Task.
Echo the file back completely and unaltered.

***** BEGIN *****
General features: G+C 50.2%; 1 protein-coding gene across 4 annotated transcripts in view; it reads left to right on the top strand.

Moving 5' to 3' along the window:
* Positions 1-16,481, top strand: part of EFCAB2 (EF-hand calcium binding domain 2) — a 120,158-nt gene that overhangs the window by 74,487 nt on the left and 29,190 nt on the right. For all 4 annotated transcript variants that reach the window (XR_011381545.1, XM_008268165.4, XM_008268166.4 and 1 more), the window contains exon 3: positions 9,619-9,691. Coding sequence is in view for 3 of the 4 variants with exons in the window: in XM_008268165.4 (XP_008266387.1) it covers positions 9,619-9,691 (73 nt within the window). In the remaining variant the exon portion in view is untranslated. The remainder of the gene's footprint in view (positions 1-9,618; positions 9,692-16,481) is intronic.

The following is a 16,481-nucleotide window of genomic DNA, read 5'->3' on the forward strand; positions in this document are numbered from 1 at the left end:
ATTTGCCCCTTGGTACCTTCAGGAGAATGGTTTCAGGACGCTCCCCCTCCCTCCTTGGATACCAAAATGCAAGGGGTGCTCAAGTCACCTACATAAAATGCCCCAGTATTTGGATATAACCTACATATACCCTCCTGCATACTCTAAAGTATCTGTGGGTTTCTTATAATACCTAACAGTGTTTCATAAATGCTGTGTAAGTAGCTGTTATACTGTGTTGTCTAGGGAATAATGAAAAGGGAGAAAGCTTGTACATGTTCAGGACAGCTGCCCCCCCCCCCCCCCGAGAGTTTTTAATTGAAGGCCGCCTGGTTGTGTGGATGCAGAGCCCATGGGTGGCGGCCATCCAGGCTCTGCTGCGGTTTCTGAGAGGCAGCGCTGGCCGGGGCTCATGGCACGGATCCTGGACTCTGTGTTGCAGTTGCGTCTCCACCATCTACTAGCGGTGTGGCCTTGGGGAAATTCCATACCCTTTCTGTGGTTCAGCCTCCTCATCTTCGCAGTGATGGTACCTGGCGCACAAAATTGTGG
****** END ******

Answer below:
General features: G+C 50.2%; 1 protein-coding gene across 4 annotated transcripts in view; it reads left to right on the top strand.

Moving 5' to 3' along the window:
* Positions 1-16,481, top strand: part of EFCAB2 (EF-hand calcium binding domain 2) — a 120,158-nt gene that overhangs the window by 74,487 nt on the left and 29,190 nt on the right. For all 4 annotated transcript variants that reach the window (XR_011381545.1, XM_008268165.4, XM_008268166.4 and 1 more), the window contains exon 3: positions 9,619-9,691. Coding sequence is in view for 3 of the 4 variants with exons in the window: in XM_008268165.4 (XP_008266387.1) it covers positions 9,619-9,691 (73 nt within the window). In the remaining variant the exon portion in view is untranslated. The remainder of the gene's footprint in view (positions 1-9,618; positions 9,692-16,481) is intronic.

The following is a 16,481-nucleotide window of genomic DNA, read 5'->3' on the forward strand; positions in this document are numbered from 1 at the left end:
ATTTGCCCCTTGGTACCTTCAGGAGAATGGTTTCAGGACGCTCCCCCTCCCTCCTTGGATACCAAAATGCAAGGGGTGCTCAAGTCACCTACATAAAATGCCCCAGTATTTGGATATAACCTACATATACCCTCCTGCATACTCTAAAGTATCTGTGGGTTTCTTATAATACCTAACAGTGTTTCATAAATGCTGTGTAAGTAGCTGTTATACTGTGTTGTCTAGGGAATAATGAAAAGGGAGAAAGCTTGTACATGTTCAGGACAGCTGCCCCCCCCCCCCCCCGAGAGTTTTTAATTGAAGGCCGCCTGGTTGTGTGGATGCAGAGCCCATGGGTGGCGGCCATCCAGGCTCTGCTGCGGTTTCTGAGAGGCAGCGCTGGCCGGGGCTCATGGCACGGATCCTGGACTCTGTGTTGCAGTTGCGTCTCCACCATCTACTAGCGGTGTGGCCTTGGGGAAATTCCATACCCTTTCTGTGGTTCAGCCTCCTCATCTTCGCAGTGATGGTACCTGGCGCACAAAATTGTGG